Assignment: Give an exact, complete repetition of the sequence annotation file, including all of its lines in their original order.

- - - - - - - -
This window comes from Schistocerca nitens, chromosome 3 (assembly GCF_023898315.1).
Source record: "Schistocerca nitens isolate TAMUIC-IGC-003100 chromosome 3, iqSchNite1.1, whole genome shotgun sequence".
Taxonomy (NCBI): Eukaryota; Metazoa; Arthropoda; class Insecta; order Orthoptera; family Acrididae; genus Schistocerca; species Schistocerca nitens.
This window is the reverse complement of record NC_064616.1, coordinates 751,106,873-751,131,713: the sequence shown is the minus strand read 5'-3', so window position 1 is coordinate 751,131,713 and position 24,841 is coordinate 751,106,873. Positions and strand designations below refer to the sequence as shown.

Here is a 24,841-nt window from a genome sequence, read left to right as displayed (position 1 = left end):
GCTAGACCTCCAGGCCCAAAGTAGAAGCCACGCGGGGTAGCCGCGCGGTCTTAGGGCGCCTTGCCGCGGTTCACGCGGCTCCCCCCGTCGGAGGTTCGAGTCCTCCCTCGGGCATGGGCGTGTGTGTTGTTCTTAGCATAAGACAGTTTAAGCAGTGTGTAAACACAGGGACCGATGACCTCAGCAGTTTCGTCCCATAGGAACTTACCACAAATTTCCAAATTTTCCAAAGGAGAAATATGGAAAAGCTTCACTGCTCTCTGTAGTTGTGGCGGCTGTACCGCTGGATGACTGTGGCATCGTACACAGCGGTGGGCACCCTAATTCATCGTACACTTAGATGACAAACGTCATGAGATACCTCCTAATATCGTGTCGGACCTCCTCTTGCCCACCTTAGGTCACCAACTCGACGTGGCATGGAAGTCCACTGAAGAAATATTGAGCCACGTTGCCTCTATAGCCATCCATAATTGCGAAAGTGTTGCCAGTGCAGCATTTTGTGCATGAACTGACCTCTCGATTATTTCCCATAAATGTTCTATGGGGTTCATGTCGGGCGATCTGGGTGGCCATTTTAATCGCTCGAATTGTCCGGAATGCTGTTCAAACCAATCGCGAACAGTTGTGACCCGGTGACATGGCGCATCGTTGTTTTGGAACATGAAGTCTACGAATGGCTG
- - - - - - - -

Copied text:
This window comes from Schistocerca nitens, chromosome 3 (assembly GCF_023898315.1).
Source record: "Schistocerca nitens isolate TAMUIC-IGC-003100 chromosome 3, iqSchNite1.1, whole genome shotgun sequence".
Taxonomy (NCBI): Eukaryota; Metazoa; Arthropoda; class Insecta; order Orthoptera; family Acrididae; genus Schistocerca; species Schistocerca nitens.
This window is the reverse complement of record NC_064616.1, coordinates 751,106,873-751,131,713: the sequence shown is the minus strand read 5'-3', so window position 1 is coordinate 751,131,713 and position 24,841 is coordinate 751,106,873. Positions and strand designations below refer to the sequence as shown.

Here is a 24,841-nt window from a genome sequence, read left to right as displayed (position 1 = left end):
GCTAGACCTCCAGGCCCAAAGTAGAAGCCACGCGGGGTAGCCGCGCGGTCTTAGGGCGCCTTGCCGCGGTTCACGCGGCTCCCCCCGTCGGAGGTTCGAGTCCTCCCTCGGGCATGGGCGTGTGTGTTGTTCTTAGCATAAGACAGTTTAAGCAGTGTGTAAACACAGGGACCGATGACCTCAGCAGTTTCGTCCCATAGGAACTTACCACAAATTTCCAAATTTTCCAAAGGAGAAATATGGAAAAGCTTCACTGCTCTCTGTAGTTGTGGCGGCTGTACCGCTGGATGACTGTGGCATCGTACACAGCGGTGGGCACCCTAATTCATCGTACACTTAGATGACAAACGTCATGAGATACCTCCTAATATCGTGTCGGACCTCCTCTTGCCCACCTTAGGTCACCAACTCGACGTGGCATGGAAGTCCACTGAAGAAATATTGAGCCACGTTGCCTCTATAGCCATCCATAATTGCGAAAGTGTTGCCAGTGCAGCATTTTGTGCATGAACTGACCTCTCGATTATTTCCCATAAATGTTCTATGGGGTTCATGTCGGGCGATCTGGGTGGCCATTTTAATCGCTCGAATTGTCCGGAATGCTGTTCAAACCAATCGCGAACAGTTGTGACCCGGTGACATGGCGCATCGTTGTTTTGGAACATGAAGTCTACGAATGGCTG